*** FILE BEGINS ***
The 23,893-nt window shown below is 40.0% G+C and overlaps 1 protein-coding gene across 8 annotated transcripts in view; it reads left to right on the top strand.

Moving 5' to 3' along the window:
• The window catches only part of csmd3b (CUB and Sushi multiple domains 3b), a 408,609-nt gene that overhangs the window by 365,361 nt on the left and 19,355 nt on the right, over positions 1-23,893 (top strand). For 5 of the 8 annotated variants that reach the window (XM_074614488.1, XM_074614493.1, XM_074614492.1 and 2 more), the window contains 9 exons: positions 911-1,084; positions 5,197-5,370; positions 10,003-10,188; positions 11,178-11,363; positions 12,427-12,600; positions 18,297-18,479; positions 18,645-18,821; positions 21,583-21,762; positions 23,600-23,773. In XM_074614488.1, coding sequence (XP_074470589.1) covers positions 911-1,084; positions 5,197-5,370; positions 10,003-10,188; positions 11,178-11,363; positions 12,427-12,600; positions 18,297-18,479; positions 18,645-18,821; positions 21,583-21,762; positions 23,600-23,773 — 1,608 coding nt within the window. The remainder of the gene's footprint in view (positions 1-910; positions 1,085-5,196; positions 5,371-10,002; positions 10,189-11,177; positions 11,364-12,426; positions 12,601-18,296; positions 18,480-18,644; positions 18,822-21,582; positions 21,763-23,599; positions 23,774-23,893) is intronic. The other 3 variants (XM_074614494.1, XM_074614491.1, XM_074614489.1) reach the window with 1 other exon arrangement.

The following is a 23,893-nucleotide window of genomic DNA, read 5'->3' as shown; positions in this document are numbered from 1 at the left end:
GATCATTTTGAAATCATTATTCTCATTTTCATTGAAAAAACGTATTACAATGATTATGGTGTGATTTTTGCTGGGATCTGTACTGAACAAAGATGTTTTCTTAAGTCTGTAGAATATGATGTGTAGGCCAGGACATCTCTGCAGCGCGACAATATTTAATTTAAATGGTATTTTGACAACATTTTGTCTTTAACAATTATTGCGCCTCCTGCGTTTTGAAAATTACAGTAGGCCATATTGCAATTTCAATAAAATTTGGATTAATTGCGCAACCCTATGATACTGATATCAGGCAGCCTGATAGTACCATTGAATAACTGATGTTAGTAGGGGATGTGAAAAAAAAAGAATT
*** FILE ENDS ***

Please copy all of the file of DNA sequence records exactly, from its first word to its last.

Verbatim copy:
The 23,893-nt window shown below is 40.0% G+C and overlaps 1 protein-coding gene across 8 annotated transcripts in view; it reads left to right on the top strand.

Moving 5' to 3' along the window:
• The window catches only part of csmd3b (CUB and Sushi multiple domains 3b), a 408,609-nt gene that overhangs the window by 365,361 nt on the left and 19,355 nt on the right, over positions 1-23,893 (top strand). For 5 of the 8 annotated variants that reach the window (XM_074614488.1, XM_074614493.1, XM_074614492.1 and 2 more), the window contains 9 exons: positions 911-1,084; positions 5,197-5,370; positions 10,003-10,188; positions 11,178-11,363; positions 12,427-12,600; positions 18,297-18,479; positions 18,645-18,821; positions 21,583-21,762; positions 23,600-23,773. In XM_074614488.1, coding sequence (XP_074470589.1) covers positions 911-1,084; positions 5,197-5,370; positions 10,003-10,188; positions 11,178-11,363; positions 12,427-12,600; positions 18,297-18,479; positions 18,645-18,821; positions 21,583-21,762; positions 23,600-23,773 — 1,608 coding nt within the window. The remainder of the gene's footprint in view (positions 1-910; positions 1,085-5,196; positions 5,371-10,002; positions 10,189-11,177; positions 11,364-12,426; positions 12,601-18,296; positions 18,480-18,644; positions 18,822-21,582; positions 21,763-23,599; positions 23,774-23,893) is intronic. The other 3 variants (XM_074614494.1, XM_074614491.1, XM_074614489.1) reach the window with 1 other exon arrangement.

The following is a 23,893-nucleotide window of genomic DNA, read 5'->3' as shown; positions in this document are numbered from 1 at the left end:
GATCATTTTGAAATCATTATTCTCATTTTCATTGAAAAAACGTATTACAATGATTATGGTGTGATTTTTGCTGGGATCTGTACTGAACAAAGATGTTTTCTTAAGTCTGTAGAATATGATGTGTAGGCCAGGACATCTCTGCAGCGCGACAATATTTAATTTAAATGGTATTTTGACAACATTTTGTCTTTAACAATTATTGCGCCTCCTGCGTTTTGAAAATTACAGTAGGCCATATTGCAATTTCAATAAAATTTGGATTAATTGCGCAACCCTATGATACTGATATCAGGCAGCCTGATAGTACCATTGAATAACTGATGTTAGTAGGGGATGTGAAAAAAAAAGAATT